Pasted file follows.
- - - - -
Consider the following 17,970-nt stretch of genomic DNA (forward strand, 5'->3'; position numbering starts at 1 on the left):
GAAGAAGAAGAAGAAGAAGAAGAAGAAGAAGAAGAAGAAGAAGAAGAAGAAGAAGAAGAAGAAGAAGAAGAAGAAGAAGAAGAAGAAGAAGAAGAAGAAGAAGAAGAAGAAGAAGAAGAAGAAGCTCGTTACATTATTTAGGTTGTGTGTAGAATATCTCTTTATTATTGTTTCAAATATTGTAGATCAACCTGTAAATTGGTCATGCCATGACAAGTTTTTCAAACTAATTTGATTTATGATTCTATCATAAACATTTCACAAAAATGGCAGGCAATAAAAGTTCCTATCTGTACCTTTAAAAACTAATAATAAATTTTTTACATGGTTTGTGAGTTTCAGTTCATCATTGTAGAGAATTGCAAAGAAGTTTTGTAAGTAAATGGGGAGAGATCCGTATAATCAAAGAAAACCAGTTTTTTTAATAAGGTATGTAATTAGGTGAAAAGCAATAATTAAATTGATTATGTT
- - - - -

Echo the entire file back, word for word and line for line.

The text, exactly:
Consider the following 17,970-nt stretch of genomic DNA (forward strand, 5'->3'; position numbering starts at 1 on the left):
GAAGAAGAAGAAGAAGAAGAAGAAGAAGAAGAAGAAGAAGAAGAAGAAGAAGAAGAAGAAGAAGAAGAAGAAGAAGAAGAAGAAGAAGAAGAAGAAGAAGAAGAAGAAGAAGAAGAAGAAGAAGCTCGTTACATTATTTAGGTTGTGTGTAGAATATCTCTTTATTATTGTTTCAAATATTGTAGATCAACCTGTAAATTGGTCATGCCATGACAAGTTTTTCAAACTAATTTGATTTATGATTCTATCATAAACATTTCACAAAAATGGCAGGCAATAAAAGTTCCTATCTGTACCTTTAAAAACTAATAATAAATTTTTTACATGGTTTGTGAGTTTCAGTTCATCATTGTAGAGAATTGCAAAGAAGTTTTGTAAGTAAATGGGGAGAGATCCGTATAATCAAAGAAAACCAGTTTTTTTAATAAGGTATGTAATTAGGTGAAAAGCAATAATTAAATTGATTATGTT